To see Penumbra Theatre’s Black Nativity is to be shown how narrow the emotional range of most other seasonal shows is. Fuzzy nostalgia, quiet reverence, pure silliness, rarified exaltation — various holiday traditions hit different notes, while Black Nativity slides up and down the entire keyboard.
A deeply felt exploration of faith and grace, Black Nativity does for the Christmas story what a gospel song does for a melody: states it once, twice, three times, and then starts to work emphatic, increasingly animated variations. By the end, everyone’s clapping and shouting and a little bit transformed.
Black Nativity was created by Langston Hughes in 1961, premiering Off-Broadway in New York. The simple play — a retelling of the biblical narrative of Christ’s birth, with gospel songs chosen by Hughes — has evolved considerably over the years. Some elaborate productions have choirs of hundreds, with full casts of characters enacting the story.
Penumbra’s version has also undergone changes since its premiere in 1987. The company has tried themed stagings in recent years, but the current production goes back to the basics, “as close to the original” as they can get, write co-artistic-directors Lou and Sarah Bellamy in a program note.
The Fellowship Missionary Baptist Church Choir of nine stand before an unvarnished wooden set piece: the outline of a church topped by a star that, in due time, blazes with light. Choir director Yolande Bruce stands in front with two soloists, Greta Oglesby and Dennis W. Spears, and director Lou Bellamy narrates from a podium at stage right. A small, soulful, and tight four-piece band led by Sanford Moore crowds in at stage left.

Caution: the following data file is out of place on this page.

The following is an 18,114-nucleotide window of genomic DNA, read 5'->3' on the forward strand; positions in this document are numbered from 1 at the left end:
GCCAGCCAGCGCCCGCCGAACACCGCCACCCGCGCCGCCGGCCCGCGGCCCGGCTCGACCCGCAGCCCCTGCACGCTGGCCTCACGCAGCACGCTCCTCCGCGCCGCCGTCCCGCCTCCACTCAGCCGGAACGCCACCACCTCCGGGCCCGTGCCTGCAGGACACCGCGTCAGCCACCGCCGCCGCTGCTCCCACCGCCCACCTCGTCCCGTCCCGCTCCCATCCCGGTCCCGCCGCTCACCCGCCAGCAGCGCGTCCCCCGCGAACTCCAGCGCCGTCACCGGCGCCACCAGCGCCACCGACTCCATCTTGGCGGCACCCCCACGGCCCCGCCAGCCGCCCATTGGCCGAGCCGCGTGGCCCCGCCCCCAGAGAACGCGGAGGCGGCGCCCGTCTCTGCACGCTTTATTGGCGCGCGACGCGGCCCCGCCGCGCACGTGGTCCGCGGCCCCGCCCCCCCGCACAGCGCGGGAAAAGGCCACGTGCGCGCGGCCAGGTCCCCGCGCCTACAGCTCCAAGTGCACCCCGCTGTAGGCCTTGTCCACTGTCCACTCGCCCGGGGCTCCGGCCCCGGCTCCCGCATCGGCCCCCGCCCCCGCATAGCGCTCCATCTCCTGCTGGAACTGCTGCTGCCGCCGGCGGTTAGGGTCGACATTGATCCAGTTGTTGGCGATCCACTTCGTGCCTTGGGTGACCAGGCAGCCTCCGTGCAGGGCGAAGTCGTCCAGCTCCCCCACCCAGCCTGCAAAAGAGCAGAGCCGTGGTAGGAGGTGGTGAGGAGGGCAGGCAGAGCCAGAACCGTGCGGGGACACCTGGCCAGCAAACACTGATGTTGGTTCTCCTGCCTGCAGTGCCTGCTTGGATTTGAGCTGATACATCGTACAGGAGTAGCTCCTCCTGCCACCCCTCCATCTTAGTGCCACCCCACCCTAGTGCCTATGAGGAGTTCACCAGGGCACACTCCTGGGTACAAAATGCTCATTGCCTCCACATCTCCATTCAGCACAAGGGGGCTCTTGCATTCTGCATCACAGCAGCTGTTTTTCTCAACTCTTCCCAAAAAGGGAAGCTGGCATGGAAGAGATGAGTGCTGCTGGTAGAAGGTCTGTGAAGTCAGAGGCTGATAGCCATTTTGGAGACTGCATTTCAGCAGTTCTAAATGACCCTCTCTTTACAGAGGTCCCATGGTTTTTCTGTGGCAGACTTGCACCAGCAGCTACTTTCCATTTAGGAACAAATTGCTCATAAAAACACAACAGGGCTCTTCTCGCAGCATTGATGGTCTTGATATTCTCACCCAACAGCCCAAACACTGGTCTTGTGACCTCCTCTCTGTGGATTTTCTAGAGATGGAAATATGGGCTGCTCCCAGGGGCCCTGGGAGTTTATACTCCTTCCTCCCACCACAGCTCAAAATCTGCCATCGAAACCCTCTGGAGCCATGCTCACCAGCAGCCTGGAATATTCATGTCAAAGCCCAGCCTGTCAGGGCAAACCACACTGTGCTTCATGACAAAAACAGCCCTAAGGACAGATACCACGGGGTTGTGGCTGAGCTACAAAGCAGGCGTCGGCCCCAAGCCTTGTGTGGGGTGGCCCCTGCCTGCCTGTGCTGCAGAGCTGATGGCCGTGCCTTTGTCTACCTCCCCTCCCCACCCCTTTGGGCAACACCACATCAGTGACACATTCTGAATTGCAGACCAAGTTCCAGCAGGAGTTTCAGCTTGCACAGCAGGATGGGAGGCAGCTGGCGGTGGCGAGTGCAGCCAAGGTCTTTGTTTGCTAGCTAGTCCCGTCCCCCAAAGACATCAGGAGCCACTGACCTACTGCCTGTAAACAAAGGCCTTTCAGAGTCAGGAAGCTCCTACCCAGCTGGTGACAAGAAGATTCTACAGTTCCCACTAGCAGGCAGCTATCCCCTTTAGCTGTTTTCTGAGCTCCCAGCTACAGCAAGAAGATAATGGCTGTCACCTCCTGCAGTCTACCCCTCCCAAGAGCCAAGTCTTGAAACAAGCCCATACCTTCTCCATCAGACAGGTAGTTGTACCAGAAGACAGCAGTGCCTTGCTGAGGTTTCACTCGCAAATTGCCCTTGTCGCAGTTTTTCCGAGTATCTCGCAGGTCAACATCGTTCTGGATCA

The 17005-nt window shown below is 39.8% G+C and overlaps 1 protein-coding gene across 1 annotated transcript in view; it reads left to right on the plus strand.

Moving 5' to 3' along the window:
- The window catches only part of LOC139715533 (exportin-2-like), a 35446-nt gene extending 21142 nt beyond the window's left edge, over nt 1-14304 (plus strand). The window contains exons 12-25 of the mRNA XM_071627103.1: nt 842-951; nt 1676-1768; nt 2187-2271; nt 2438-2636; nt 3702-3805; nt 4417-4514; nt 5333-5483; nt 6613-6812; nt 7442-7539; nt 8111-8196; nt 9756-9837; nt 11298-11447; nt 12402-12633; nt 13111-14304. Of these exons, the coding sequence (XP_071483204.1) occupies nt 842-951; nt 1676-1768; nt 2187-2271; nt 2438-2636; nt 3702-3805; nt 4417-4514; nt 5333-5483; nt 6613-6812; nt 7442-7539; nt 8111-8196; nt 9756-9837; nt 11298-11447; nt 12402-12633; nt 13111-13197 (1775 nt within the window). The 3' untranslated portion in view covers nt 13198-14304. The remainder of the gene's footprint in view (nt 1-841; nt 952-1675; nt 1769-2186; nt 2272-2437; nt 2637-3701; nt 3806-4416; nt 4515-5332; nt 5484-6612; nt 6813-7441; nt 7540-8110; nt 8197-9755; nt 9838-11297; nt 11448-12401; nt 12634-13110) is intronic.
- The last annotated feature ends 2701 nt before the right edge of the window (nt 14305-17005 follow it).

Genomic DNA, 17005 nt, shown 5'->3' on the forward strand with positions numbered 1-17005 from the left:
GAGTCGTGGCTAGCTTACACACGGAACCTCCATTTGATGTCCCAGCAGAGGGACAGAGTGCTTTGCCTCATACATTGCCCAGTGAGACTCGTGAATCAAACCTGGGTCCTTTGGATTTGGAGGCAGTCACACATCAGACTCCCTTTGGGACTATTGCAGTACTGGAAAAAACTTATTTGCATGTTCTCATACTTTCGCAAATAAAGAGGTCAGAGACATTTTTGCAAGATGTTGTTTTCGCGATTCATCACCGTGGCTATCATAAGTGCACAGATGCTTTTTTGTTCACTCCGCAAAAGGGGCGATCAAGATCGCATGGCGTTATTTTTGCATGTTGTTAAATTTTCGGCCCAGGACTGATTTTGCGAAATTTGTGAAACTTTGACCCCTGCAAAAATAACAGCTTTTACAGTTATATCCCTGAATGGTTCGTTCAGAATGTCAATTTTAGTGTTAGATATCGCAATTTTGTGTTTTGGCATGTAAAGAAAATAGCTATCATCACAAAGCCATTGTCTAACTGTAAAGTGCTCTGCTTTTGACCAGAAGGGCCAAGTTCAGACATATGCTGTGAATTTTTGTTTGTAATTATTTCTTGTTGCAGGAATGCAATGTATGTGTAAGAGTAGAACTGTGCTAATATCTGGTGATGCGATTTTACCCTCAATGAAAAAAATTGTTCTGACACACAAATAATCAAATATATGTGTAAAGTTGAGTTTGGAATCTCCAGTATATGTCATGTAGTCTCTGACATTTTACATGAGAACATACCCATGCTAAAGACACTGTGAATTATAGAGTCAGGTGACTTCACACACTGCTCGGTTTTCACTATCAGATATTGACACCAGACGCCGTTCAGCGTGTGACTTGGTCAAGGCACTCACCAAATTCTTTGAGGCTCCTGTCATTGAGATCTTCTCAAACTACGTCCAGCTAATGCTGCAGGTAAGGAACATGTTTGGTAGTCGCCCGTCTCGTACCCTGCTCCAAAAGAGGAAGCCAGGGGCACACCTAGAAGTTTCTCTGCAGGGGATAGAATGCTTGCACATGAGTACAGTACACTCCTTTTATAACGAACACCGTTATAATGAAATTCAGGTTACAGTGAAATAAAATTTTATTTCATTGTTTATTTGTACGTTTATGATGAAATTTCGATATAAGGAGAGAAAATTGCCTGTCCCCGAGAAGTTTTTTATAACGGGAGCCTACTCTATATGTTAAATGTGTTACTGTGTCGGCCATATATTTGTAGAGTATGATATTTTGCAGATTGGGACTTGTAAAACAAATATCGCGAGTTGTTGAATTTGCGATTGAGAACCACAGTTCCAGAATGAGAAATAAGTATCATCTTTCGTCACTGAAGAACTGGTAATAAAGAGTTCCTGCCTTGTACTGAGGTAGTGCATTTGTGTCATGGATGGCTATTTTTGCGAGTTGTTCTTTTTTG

The production unfolds as a series of gospel songs and carols framed by Hughes’ text. Two dances, elegantly choreographed by Uri Sands, are performed by Taylor Collier and Randall Riley, who glow with energy and devotion.
Oglesby brings tremendous force to songs like “Mary Had a Baby,” and did so even Friday night, when her voice was ailing (other singers stepped up to take some of her parts). Bruce steps downstage to engage the crowd, and when she asks the faithful to come, they come. Spears brings a fleet-footed spark to his uptempo numbers and a haunting grace to quiet songs like “I Wonder as I Wander,” which comes early and helps establish the show’s gravity.
The narration begins as a straightforward retelling with language taken directly from the Bible, then develops into repetitions and rhyming verse that emphasizes the Good News while not neglecting the bad news. Pregnant with the son of God, Mary was turned away from the inn. In this African-American rendition, the parallel with unjust institutions of 1961 — and of today — is unmistakable.
270 N. Kent St., St. Paul
651-224-3180; through December 20